Combined use of painkillers, antidepressants may increase bleeding risk
the ONA take:
According to a study published this week in The BMJ, researchers have found that combined use of antidepressants and NSAID painkillers is associated with an increased risk of bleeding.
For the study, researchers analyzed data from more than 4 million people who were prescribed antidepressants between 2009 and 2013 included in the Korean nationwide health insurance database. Researchers compared the time to first admission with intracranial hemorrhage within 30 days of a new prescription among patients with antidepressants and NSAIDs compared with those with only antidepressants.
Results showed a substantially increased bleeding risk among those who took both prescription medications. Moreover, there was no statistically significant difference in risk of bleeding with age or different classes of antidepressant medications. Male gender was also found to be associated with a higher risk of bleeding among those who were prescribed the combination.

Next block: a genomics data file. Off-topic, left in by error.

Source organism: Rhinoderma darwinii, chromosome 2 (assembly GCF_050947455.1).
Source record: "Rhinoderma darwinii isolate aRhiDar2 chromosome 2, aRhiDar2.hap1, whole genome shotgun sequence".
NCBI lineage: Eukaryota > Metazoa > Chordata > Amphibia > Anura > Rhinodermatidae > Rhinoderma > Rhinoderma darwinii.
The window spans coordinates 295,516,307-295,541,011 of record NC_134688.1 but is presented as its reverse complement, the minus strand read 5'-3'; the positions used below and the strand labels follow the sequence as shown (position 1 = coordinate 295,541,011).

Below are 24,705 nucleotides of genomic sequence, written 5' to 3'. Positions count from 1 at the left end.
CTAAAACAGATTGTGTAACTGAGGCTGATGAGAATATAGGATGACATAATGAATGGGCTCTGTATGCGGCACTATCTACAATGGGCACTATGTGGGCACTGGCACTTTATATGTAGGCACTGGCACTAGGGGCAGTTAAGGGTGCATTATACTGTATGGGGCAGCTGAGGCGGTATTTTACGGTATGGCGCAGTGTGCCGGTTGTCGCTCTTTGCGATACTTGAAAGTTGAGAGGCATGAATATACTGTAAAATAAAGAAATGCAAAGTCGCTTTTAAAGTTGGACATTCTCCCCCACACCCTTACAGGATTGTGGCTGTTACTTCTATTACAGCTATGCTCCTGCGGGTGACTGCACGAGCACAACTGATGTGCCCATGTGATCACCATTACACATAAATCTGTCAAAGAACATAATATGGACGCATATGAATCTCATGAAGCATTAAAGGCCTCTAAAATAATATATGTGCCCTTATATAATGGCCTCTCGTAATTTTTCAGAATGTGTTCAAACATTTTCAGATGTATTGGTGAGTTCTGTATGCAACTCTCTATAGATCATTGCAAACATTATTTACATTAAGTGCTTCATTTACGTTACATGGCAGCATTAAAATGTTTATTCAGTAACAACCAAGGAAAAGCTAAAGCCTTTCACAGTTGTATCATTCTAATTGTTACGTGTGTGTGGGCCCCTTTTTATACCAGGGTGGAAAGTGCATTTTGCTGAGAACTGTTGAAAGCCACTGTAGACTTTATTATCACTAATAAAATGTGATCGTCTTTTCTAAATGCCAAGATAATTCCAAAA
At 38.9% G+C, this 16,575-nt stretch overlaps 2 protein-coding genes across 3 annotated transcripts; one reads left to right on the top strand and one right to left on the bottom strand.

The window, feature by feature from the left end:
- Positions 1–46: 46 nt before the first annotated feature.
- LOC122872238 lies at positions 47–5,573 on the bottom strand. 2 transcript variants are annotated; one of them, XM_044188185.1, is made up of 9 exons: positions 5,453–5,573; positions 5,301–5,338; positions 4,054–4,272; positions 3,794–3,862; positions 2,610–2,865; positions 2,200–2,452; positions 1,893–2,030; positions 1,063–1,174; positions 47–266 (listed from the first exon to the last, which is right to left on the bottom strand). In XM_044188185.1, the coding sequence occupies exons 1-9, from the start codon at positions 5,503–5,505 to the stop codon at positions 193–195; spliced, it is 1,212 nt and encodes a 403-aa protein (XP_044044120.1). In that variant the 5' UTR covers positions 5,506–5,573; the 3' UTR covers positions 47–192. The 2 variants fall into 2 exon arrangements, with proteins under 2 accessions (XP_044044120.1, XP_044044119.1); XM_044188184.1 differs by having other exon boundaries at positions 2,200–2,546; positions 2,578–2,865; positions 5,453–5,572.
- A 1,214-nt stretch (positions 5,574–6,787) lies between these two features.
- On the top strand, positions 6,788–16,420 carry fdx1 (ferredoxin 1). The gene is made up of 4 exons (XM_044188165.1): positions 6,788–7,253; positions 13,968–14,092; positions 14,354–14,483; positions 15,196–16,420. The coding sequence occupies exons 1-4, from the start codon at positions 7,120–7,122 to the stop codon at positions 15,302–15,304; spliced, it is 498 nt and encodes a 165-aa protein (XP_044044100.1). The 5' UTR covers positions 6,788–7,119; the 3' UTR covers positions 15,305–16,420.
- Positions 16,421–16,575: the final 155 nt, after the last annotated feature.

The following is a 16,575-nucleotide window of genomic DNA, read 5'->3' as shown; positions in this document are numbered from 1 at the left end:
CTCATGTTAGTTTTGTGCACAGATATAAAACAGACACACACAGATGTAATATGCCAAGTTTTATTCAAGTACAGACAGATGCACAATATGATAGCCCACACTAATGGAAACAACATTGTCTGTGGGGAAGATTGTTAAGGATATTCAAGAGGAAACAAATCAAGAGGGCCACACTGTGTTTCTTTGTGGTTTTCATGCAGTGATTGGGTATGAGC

The authors note that their results may have been impacted by other factors and caution is advised when interpreting the results; however, health care professionals should use caution in patients who are prescribed both types of medications.
Researchers have found that combined use of antidepressants and NSAID painkillers is associated with an increased risk of bleeding.
- Response to Anemia Treatment Differs in Lymphoma, Multiple Myeloma
- Fertility Preservation in Male Adolescents and Young Adults With Cancer
- Impact of Prostate Cancer Diagnosis, Treatment Choice on Quality of Life
- Social, Psychiatric Variables Reduce Cognitive Functioning, QoL in HNC
- Axillary Lymph Node Dissection Predictive for Lymphedema in Breast Cancer
- HPV and Cancer (Fact Sheet)
- Pain Control More Easily Achieved With Nurse-Led Education in Bone Metastases
- Acupuncture an Effective Alternative Treatment for Cancer-Related Fatigue
- Using Nutrition-Based Strategies to Manage Adverse Effects of Cancer
- Palliative Care Associated With Decreased Costs For Patients With Advanced Cancer
- Colorectal Cancer and Dietary Fiber: Source Is More Important Than Amount
- Reduced Delayed Intensification Impacts Risk of Pediatric ALL Relapse
- Exercise May Mitigate Cardiotoxicity Associated With Doxorubicin Treatment
- Mobile Health Apps Becoming More Popular Among Patients and Clinicians
- Online Learning Modules Improve Exercise Counseling, But Not Participation
Sign Up for Free e-newsletters
Regimen and Drug Listings
GET FULL LISTINGS OF TREATMENT Regimens and Drug INFORMATION
|Head and Neck Cancer||Regimens||Drugs|